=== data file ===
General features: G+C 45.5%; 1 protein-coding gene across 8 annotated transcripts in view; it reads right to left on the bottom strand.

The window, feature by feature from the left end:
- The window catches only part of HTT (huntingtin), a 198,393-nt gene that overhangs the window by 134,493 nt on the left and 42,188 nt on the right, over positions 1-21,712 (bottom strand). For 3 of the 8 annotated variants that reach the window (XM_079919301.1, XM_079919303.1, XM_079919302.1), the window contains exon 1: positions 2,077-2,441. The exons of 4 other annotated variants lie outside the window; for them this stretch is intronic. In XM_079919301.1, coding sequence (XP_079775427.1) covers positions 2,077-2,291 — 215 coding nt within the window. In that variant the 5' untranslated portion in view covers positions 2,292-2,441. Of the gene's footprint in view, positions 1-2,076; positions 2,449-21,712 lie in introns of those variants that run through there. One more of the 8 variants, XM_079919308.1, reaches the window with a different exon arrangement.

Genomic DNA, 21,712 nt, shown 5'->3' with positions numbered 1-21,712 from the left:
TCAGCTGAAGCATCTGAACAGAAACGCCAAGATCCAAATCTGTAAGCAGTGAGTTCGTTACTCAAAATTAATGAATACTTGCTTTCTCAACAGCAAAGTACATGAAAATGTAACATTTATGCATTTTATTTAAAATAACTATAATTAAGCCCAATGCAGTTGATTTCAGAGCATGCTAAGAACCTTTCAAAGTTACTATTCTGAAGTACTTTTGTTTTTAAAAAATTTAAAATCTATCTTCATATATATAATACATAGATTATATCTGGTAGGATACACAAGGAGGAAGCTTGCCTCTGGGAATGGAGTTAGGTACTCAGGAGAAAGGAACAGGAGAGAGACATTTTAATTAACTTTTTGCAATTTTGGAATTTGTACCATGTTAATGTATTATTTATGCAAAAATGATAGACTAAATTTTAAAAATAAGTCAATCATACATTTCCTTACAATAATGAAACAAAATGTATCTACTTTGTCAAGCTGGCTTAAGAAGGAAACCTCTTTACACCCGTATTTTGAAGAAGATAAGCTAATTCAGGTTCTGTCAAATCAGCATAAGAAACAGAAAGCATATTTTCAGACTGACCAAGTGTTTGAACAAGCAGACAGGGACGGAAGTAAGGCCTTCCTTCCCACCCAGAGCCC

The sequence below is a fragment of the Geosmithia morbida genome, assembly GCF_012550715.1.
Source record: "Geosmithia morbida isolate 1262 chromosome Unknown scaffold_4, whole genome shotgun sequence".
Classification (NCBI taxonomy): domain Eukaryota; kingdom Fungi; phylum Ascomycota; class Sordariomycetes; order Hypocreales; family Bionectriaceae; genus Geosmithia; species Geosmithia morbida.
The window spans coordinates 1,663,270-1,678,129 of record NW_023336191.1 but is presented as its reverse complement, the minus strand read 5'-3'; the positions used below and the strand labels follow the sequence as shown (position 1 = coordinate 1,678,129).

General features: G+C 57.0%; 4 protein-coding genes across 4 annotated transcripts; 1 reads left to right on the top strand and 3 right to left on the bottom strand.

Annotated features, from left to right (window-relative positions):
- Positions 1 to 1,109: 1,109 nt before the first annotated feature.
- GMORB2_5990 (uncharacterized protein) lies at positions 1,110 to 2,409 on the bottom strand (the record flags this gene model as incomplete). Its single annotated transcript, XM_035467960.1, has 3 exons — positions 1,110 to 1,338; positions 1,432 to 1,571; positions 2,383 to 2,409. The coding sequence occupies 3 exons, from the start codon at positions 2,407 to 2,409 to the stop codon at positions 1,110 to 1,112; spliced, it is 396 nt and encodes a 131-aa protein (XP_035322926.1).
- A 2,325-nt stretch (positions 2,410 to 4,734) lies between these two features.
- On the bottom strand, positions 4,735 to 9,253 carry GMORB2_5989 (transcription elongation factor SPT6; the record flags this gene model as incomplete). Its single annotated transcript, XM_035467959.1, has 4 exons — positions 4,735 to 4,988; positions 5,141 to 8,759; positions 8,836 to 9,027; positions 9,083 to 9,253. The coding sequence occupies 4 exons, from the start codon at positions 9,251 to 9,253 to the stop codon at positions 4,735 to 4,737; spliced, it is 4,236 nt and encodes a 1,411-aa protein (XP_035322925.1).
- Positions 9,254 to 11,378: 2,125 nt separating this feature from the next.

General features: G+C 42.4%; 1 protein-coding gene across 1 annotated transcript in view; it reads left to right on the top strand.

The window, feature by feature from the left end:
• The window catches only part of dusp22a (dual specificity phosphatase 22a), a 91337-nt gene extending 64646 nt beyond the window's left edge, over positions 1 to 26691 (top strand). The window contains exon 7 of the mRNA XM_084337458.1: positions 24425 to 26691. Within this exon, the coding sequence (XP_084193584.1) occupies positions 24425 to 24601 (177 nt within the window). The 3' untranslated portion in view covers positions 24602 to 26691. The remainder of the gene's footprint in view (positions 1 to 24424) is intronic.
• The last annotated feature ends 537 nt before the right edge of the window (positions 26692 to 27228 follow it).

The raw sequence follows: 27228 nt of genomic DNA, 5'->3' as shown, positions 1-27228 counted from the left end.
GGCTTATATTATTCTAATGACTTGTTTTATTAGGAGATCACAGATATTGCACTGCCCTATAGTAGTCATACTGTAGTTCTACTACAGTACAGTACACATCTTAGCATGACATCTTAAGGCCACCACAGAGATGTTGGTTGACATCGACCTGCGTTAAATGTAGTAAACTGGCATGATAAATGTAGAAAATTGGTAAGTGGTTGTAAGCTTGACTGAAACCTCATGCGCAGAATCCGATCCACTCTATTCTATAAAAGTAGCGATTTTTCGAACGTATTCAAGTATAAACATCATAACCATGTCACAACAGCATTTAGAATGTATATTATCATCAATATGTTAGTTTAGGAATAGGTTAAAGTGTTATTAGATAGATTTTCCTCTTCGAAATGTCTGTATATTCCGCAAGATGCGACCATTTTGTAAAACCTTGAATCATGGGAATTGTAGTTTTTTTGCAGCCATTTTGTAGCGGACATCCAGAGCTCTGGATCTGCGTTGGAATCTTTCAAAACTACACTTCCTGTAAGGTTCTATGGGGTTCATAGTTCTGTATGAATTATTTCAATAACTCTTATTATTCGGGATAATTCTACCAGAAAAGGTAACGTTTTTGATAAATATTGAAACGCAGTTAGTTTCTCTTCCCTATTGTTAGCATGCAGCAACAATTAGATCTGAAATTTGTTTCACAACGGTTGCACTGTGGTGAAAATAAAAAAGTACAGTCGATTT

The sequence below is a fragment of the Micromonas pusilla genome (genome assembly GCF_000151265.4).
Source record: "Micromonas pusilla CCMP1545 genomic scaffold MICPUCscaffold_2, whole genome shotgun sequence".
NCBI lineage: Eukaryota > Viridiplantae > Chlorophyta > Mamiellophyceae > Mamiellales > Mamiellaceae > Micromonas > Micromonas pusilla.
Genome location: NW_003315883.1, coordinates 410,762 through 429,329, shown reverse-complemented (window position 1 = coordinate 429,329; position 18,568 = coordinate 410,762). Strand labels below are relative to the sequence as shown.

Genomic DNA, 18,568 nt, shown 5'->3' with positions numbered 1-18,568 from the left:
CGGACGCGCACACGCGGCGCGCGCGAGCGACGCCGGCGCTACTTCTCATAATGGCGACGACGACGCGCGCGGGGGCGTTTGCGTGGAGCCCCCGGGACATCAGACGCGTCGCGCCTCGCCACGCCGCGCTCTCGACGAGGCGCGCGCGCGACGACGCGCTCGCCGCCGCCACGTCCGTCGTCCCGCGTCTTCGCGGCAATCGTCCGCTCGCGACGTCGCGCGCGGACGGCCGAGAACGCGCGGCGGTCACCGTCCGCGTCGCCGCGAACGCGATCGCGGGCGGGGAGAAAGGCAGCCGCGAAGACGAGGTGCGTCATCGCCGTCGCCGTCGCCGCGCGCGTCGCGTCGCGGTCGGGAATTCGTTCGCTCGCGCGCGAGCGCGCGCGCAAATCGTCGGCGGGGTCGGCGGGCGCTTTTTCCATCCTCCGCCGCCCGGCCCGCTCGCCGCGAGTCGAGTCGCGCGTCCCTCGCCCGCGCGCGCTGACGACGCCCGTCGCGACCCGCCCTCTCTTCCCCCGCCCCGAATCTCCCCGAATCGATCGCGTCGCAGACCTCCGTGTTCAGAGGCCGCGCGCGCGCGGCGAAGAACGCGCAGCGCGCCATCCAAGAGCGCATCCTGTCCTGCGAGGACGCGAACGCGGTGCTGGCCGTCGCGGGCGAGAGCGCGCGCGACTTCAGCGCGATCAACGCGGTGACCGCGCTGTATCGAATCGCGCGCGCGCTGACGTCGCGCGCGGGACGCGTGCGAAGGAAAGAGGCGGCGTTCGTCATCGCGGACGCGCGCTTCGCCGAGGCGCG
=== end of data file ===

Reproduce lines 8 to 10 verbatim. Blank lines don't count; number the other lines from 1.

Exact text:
Classification (NCBI taxonomy): domain Eukaryota; kingdom Fungi; phylum Ascomycota; class Sordariomycetes; order Hypocreales; family Bionectriaceae; genus Geosmithia; species Geosmithia morbida.
The window spans coordinates 1,663,270-1,678,129 of record NW_023336191.1 but is presented as its reverse complement, the minus strand read 5'-3'; the positions used below and the strand labels follow the sequence as shown (position 1 = coordinate 1,678,129).

General features: G+C 57.0%; 4 protein-coding genes across 4 annotated transcripts; 1 reads left to right on the top strand and 3 right to left on the bottom strand.